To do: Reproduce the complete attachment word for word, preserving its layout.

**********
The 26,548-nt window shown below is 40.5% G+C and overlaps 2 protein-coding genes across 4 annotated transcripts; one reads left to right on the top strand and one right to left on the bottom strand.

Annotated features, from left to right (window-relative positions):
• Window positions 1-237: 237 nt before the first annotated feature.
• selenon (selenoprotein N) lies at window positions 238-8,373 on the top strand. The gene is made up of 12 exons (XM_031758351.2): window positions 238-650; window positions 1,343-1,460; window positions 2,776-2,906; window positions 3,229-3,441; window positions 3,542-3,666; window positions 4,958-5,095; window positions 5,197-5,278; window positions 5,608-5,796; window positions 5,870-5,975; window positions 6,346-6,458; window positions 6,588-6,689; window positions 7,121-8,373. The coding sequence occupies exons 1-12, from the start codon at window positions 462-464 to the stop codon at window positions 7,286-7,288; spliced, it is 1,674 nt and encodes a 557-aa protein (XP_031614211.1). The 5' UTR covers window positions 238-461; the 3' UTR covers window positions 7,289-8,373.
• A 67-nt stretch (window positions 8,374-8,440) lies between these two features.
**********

The 26,548-nt window shown below is 40.5% G+C and overlaps 2 protein-coding genes across 4 annotated transcripts; one reads left to right on the top strand and one right to left on the bottom strand.

Annotated features, from left to right (window-relative positions):
• Window positions 1-237: 237 nt before the first annotated feature.
• selenon (selenoprotein N) lies at window positions 238-8,373 on the top strand. The gene is made up of 12 exons (XM_031758351.2): window positions 238-650; window positions 1,343-1,460; window positions 2,776-2,906; window positions 3,229-3,441; window positions 3,542-3,666; window positions 4,958-5,095; window positions 5,197-5,278; window positions 5,608-5,796; window positions 5,870-5,975; window positions 6,346-6,458; window positions 6,588-6,689; window positions 7,121-8,373. The coding sequence occupies exons 1-12, from the start codon at window positions 462-464 to the stop codon at window positions 7,286-7,288; spliced, it is 1,674 nt and encodes a 557-aa protein (XP_031614211.1). The 5' UTR covers window positions 238-461; the 3' UTR covers window positions 7,289-8,373.
• A 67-nt stretch (window positions 8,374-8,440) lies between these two features.